Money Management for Recent College Graduates

You worked hard for four years to network, maintain a good GPA and make yourself marketable to potential employers. All of the goals that you set for yourself freshman year have been achieved. As you walk across the stage Arch Ready, you can rest easy knowing that your hard work has paid off.
Great Job
Competitive Salary

Life is good
According to NACE, the average starting salary for a bachelor's degree graduate from the Class of 2015 stands at $50,651. For most graduates, this is the most money that they have ever possessed. In order to secure a good credit score and achieve your long term goals, you must begin practicing smart money management immediately. Follow these simple rules to take control of your finances and prepare for the future.

Create a Budget
When you see how many zeros are on your first paycheck, your first instinct may be to spend it on something that you have been wanting for a long time. BIG MISTAKE. Even though you now have additional income, you must carefully mange your money.
A good budget will help you track your monthly income and expenses in order to separate what you want from what you truly need. Map where your money goes each month through a spreadsheet or budgeting app.

Free Money Management Apps:

  • Wallet
  • Wally
  • Level Money

You will also need to track your spending through your bank statements and credit card bills. This practice will not only allow you to track your spending, but also make you aware of any suspicious charges that may appear on your accounts.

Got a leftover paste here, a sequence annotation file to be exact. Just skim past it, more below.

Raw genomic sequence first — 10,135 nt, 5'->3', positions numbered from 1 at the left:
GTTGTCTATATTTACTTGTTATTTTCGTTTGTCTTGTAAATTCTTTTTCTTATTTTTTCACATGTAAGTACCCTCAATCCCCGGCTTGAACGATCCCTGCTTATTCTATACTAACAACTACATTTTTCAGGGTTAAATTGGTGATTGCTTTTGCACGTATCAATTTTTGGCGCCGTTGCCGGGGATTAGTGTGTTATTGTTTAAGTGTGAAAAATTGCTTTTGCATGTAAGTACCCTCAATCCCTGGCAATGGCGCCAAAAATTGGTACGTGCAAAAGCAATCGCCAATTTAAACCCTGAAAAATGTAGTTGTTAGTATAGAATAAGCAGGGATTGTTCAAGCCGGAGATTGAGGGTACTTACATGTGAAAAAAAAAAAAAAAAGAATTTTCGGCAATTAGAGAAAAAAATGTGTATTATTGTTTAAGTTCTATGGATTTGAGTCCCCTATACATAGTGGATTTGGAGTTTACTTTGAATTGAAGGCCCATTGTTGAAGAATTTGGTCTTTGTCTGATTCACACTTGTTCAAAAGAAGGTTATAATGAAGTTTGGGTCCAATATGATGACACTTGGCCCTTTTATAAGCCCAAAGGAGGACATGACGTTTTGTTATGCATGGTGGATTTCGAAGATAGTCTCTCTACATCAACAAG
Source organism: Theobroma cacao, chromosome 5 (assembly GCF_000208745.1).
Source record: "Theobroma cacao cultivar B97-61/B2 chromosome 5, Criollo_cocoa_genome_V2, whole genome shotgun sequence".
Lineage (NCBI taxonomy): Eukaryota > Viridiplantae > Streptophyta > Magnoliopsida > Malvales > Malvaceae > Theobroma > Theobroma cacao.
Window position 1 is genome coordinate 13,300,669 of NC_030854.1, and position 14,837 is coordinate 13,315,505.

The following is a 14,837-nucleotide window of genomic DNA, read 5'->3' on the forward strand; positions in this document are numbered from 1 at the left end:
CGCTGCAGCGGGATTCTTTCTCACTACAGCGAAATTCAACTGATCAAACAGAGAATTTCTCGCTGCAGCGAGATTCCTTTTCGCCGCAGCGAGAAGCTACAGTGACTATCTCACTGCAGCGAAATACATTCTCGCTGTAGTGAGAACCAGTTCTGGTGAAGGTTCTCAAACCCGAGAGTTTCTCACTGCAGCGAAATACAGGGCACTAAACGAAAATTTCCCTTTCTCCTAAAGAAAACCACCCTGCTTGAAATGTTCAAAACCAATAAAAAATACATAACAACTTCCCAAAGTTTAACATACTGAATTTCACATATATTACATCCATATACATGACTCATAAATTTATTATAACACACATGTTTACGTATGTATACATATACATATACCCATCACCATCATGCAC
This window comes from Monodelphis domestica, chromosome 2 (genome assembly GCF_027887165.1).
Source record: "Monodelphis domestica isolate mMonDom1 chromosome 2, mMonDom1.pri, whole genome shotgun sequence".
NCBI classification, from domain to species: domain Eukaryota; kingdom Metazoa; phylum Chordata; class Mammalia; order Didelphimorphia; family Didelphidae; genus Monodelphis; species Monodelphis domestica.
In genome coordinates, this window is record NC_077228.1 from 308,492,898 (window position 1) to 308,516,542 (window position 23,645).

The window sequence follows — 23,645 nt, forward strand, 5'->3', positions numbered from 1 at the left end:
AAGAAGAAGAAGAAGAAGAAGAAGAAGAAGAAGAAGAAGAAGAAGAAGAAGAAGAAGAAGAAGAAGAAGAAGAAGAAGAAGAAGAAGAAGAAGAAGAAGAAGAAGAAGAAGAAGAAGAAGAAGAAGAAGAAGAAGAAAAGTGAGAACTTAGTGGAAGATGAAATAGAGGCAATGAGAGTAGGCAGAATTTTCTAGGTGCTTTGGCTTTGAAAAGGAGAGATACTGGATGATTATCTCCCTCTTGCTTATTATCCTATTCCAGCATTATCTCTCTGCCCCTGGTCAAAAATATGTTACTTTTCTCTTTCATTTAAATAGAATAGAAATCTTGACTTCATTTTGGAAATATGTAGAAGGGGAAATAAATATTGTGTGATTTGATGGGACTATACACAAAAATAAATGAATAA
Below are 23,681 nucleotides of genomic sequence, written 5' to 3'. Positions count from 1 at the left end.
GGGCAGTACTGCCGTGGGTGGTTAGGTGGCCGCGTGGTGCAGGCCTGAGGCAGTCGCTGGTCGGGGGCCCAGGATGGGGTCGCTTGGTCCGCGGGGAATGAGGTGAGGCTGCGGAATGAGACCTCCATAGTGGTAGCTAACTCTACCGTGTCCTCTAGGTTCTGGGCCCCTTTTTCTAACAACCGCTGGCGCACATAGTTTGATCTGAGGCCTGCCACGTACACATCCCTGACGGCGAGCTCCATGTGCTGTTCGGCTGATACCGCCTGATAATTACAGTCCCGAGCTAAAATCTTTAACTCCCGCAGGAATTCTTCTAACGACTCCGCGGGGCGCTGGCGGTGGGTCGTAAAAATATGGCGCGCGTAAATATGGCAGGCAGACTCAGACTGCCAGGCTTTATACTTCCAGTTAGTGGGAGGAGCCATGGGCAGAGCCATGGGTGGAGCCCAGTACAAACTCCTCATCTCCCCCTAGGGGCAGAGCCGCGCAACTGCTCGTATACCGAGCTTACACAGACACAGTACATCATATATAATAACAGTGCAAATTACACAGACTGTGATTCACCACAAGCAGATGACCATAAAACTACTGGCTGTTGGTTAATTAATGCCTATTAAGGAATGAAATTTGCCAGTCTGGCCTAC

Set Savings Goals
Preparing for the future requires strategic planning. If you plan to own a house, buy a car or start a family, you will need to start saving now. Establish a realistic time frame for meeting your savings goals so that you’ll know how much you need to save each month. Once you have determined the total needed, add the amount to your monthly budget.

Pay Off Debt
Paying off debt quickly not only allows for more financial freedom, but it also saves you hundreds or even thousands of dollars in interest. Create an aggressive payment plan to pay off medical bills, credit cards, and student loans.
According to a recent Edvisors study, the average 2015 graduate has more than $35,000 in student loan debt. This amount is expected to increase for 2016 graduates. Pay more than the minimum requirement each month if possible. If your loans are in deferment, try to at least pay the interest on the loan each billing cycle. Some employers may even offer student loan repayment assistance. Use this benefit to supplement your budgeted payment so that you can maximize your monthly loan payments.

Build an Emergency Fund
While you do not want to think about needing an emergency fund, planning for unexpected life expenses is a smart decision. Job loss or a major medical emergency can quickly deplete all cash reserves. An emergency fund will provide you with the peace of mind knowing that you are financially prepared for any unexpected expenses. The key to an emergency fund is to only use the fund for EMERGENCIES. Start an emergency fund with at least $500 and add to the fund each month. You will need to have enough money in the fund to cover at least 3-6 months of expenses.

Start Saving for Retirement
For a recent college graduate, retirement is probably pretty far down on your priority list. In reality, early retirement planning is a very smart decision. The more that you save early, the more compounding interest you are able to take advantage of to build your nest egg.

Carefully review your 401K plan in order to maximize its benefits. Many employers offer retirement matching plans. If your monthly budget will allow, contribute enough money to your 401K in order to receive the full employer match amount. It is basically like getting free money!

Your first job is the foundation for a successful career. A carefully planned money management system will ensure that you are able to build upon that foundation and secure a bright future.

Here is another resource offered by the UGA Career Center to help you negotiate:

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